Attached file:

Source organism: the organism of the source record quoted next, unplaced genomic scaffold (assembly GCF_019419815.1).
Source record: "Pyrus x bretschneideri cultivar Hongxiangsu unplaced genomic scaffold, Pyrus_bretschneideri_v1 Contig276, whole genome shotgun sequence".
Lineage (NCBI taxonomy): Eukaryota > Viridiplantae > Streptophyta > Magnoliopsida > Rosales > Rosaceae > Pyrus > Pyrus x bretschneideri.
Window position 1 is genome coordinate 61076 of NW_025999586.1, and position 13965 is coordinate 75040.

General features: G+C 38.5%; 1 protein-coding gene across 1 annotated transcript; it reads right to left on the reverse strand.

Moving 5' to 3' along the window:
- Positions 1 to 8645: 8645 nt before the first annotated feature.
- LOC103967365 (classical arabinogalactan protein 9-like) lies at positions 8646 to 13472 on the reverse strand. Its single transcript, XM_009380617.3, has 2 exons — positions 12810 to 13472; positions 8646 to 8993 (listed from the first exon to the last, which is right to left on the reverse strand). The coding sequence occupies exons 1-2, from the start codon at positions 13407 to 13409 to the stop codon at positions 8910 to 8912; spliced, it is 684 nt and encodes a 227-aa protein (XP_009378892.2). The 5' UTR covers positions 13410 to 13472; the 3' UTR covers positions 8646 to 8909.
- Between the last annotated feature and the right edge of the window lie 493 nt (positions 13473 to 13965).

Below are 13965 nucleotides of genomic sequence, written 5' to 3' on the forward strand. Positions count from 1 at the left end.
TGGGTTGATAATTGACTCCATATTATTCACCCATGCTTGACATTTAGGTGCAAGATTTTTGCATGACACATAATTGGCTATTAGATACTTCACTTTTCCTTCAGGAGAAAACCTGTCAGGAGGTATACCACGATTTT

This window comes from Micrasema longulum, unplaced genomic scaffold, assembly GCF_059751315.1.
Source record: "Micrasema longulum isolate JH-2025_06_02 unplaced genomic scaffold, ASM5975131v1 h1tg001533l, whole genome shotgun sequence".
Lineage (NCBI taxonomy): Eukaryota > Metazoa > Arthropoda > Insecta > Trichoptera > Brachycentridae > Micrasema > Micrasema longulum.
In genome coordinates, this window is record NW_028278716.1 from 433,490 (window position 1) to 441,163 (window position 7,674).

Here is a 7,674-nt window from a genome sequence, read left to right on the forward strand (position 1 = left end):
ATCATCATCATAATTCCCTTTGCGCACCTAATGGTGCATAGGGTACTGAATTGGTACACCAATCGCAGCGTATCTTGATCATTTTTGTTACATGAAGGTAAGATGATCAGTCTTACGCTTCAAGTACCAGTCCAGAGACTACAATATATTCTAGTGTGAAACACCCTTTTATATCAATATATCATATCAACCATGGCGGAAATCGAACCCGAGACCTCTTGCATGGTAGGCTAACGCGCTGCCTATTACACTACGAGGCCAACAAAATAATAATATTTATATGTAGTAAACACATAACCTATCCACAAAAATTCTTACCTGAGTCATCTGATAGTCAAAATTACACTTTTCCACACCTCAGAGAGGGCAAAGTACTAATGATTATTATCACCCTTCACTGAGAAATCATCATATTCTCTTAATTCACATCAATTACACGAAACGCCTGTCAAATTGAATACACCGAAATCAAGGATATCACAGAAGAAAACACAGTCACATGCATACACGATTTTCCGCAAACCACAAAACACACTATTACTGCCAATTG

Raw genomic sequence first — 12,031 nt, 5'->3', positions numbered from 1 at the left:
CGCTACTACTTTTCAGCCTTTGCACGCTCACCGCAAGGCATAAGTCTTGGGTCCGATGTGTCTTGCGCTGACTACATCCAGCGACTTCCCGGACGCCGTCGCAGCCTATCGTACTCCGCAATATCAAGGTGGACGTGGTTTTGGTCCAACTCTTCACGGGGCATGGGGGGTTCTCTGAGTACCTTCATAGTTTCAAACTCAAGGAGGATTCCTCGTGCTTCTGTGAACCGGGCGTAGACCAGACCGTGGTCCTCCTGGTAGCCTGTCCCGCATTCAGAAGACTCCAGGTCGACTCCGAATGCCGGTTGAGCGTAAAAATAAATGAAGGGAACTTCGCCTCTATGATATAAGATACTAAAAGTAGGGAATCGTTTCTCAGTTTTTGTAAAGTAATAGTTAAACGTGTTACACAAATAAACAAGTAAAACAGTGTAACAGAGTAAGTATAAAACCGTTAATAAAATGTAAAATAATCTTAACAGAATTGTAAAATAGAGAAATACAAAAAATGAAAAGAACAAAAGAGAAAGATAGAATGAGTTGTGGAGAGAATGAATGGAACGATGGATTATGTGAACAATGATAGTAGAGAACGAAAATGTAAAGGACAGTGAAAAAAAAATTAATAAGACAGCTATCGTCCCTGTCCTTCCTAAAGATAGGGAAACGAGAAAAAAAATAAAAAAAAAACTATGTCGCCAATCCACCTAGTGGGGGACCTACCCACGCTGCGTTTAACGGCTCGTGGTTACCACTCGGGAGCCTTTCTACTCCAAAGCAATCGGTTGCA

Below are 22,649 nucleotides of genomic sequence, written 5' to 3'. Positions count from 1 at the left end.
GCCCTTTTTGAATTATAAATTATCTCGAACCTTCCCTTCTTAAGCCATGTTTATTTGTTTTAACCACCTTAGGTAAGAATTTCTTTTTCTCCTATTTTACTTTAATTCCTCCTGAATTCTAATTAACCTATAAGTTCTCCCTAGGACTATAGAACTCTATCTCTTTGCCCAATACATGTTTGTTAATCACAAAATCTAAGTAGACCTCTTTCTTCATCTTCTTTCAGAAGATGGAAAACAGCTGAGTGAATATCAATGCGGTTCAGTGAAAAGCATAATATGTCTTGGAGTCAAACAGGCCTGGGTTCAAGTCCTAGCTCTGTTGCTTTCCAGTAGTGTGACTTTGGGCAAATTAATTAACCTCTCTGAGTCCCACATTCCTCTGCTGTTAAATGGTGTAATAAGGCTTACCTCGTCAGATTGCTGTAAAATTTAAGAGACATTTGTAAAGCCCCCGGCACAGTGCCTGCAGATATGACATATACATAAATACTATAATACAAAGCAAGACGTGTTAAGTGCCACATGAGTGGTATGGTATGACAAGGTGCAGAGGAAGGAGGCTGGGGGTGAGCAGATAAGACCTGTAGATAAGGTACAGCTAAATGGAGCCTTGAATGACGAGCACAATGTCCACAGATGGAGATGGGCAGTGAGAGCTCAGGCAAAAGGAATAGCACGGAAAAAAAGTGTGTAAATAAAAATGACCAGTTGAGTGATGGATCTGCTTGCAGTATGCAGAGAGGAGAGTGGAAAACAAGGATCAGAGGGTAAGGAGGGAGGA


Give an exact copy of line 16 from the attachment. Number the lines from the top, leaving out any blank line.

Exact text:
Here is a 7,674-nt window from a genome sequence, read left to right on the forward strand (position 1 = left end):